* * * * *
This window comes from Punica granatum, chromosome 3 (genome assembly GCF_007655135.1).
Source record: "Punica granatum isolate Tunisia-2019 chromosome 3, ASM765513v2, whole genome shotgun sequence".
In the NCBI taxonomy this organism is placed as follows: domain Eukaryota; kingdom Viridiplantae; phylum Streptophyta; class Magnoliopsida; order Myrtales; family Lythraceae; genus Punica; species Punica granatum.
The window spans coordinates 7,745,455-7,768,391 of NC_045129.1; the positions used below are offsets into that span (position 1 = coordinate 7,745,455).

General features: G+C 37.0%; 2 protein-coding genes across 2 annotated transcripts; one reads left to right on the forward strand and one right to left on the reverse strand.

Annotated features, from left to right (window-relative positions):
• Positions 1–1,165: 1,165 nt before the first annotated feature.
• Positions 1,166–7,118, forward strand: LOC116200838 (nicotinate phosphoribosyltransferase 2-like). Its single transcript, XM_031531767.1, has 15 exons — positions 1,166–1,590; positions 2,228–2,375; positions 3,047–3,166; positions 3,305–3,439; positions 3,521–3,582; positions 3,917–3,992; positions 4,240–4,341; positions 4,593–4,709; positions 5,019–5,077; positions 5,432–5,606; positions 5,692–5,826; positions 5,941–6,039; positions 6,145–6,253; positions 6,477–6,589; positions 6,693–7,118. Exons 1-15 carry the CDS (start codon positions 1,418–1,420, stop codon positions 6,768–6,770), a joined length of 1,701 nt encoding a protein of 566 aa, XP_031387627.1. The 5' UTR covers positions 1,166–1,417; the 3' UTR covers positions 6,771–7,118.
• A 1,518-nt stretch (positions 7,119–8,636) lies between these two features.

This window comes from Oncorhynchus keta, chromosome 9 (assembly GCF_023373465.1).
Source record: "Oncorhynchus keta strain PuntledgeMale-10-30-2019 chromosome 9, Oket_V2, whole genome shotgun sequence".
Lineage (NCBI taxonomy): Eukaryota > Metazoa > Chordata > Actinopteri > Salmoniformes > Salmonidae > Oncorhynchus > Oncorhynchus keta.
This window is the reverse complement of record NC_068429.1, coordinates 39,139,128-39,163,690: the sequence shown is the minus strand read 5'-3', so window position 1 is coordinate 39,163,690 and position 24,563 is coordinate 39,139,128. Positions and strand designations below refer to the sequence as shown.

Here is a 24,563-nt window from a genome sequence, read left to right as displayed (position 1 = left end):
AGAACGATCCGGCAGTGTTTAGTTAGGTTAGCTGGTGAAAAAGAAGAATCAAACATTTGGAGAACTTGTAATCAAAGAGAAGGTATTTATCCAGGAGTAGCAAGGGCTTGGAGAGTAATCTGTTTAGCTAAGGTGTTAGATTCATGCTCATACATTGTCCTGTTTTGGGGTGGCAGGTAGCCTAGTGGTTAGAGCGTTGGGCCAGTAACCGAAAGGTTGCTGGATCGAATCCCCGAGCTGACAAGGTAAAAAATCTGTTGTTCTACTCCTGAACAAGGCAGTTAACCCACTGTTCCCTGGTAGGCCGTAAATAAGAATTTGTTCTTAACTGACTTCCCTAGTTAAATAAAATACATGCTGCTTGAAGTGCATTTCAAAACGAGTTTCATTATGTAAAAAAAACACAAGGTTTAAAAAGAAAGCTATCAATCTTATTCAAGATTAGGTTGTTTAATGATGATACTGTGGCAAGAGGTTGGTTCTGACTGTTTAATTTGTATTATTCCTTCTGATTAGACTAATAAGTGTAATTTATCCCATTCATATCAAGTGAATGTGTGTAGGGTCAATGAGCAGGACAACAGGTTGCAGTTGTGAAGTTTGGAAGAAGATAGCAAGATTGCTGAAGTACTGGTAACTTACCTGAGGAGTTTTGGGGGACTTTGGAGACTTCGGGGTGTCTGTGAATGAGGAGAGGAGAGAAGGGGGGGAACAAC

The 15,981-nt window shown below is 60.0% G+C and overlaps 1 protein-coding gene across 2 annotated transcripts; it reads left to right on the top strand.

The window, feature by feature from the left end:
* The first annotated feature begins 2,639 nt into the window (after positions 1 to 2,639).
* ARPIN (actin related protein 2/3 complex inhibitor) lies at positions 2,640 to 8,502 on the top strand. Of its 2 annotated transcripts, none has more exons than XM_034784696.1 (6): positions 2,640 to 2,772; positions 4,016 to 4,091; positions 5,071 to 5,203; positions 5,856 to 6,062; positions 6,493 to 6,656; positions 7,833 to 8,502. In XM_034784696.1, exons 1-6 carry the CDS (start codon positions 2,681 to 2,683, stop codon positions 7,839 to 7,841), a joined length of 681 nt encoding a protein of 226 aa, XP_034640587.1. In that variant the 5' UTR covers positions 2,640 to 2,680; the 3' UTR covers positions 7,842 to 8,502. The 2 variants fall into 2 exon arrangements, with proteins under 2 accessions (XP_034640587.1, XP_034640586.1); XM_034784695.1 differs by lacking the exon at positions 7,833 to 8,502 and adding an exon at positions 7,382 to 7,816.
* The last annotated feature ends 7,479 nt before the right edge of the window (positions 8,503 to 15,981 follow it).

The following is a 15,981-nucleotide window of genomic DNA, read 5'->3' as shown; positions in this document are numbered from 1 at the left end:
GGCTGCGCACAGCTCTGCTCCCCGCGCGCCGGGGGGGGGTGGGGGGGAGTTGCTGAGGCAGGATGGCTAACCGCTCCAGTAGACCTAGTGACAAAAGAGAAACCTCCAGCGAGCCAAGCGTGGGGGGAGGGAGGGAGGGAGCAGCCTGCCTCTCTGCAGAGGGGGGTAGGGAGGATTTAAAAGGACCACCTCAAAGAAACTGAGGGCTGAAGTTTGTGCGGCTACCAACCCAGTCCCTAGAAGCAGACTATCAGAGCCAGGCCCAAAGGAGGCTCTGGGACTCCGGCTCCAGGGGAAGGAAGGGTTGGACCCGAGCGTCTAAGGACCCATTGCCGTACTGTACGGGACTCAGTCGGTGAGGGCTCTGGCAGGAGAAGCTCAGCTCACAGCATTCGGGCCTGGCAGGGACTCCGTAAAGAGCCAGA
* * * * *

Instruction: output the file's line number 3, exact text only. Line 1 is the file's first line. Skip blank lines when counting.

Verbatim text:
In the NCBI taxonomy this organism is placed as follows: domain Eukaryota; kingdom Viridiplantae; phylum Streptophyta; class Magnoliopsida; order Myrtales; family Lythraceae; genus Punica; species Punica granatum.